well, as a c++ programmer that's looking for a new language to market myself with, c# is successful in terms of number of jobs out there.  there's still more c++ and java jobs right now, but the number of c# is significant and gaining.


Sunday, January 25, 2004

I don't think .NET will be pulling many people away from Java. While it's a competitor to Java in some ways, it's not in others. People can choose Java for all-Windows development work, but I expect by and large, that's a very small piece of Java development.

The all-Windows shops are more likely to have stuck with VB and C++, and THOSE are the people who will be converting over to .NET en masse over time. Especially on the server side, where there's huge benefits to move (ASP.NET is much better than ASP), it makes little sense to wait if you're committed to all-Windows development.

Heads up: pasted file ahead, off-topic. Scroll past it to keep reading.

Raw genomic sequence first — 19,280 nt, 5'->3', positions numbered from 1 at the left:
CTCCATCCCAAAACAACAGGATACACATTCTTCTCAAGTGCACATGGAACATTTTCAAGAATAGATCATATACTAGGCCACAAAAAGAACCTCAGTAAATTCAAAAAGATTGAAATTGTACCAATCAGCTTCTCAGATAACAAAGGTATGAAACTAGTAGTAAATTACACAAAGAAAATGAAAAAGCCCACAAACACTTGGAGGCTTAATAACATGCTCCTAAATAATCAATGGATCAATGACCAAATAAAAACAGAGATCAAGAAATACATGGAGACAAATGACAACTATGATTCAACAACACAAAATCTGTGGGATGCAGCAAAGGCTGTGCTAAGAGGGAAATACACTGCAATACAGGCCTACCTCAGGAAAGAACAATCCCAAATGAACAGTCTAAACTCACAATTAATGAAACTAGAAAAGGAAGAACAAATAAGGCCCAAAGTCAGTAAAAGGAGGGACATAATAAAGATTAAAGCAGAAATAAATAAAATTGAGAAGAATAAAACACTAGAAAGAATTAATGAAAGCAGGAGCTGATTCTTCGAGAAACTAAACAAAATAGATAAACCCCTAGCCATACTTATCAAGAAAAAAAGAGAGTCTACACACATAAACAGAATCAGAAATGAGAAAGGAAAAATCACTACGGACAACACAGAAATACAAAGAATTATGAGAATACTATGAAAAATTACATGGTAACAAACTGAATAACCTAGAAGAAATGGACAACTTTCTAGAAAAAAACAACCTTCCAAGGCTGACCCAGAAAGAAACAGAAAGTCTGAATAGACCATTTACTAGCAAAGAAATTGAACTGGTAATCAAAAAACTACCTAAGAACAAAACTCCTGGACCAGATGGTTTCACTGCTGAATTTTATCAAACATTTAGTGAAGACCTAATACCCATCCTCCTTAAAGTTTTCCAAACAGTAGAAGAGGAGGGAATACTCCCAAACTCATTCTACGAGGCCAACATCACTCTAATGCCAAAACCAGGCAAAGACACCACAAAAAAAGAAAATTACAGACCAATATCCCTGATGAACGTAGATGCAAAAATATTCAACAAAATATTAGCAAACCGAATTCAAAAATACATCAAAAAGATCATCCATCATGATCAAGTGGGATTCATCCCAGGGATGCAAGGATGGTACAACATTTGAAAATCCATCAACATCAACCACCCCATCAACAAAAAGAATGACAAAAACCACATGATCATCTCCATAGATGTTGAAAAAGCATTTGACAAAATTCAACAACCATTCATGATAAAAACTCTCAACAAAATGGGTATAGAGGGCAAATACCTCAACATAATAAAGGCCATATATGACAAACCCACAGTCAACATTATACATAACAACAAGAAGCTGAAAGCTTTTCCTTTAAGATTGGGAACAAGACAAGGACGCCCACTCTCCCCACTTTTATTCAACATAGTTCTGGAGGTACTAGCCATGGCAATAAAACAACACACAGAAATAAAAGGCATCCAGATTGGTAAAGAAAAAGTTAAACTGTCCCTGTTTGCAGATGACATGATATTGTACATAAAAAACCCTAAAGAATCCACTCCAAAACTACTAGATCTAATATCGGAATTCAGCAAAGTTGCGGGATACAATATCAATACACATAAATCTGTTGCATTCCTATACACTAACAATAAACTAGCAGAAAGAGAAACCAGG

Brad Wilson (dotnetguy.techieswithcats.com)
Sunday, January 25, 2004

"Does C# owe its success to Java or VB ?"

Not sure if it owes anything to VB, but I definitely see more of the Java and Delphi influence (which MS will never admit). As been stated before, Anders Hejlsberg, the lead C# architect, was the creator of Turbo Pascal and Delphi. 
IMO, C# has taken the best of Delphi and Java to the next level.  Kudos to Anders and his team for their work.  Hopefully this will cause the Java and Delphi teams to take their respective languages to the next level as well.

Smitty
Sunday, January 25, 2004

1) Why assume that the answer to this question is limited only to VB and Java?
2) Why not first ask the question "Does C# owe anything to any other languages" before asking to which languages it owes something?

Norrick
Monday, January 26, 2004

Why do I use C#?

Powerful language: The language itself is more powerful than Java. To me, Java always felt like I was getting into a very small car where my movements are constrained.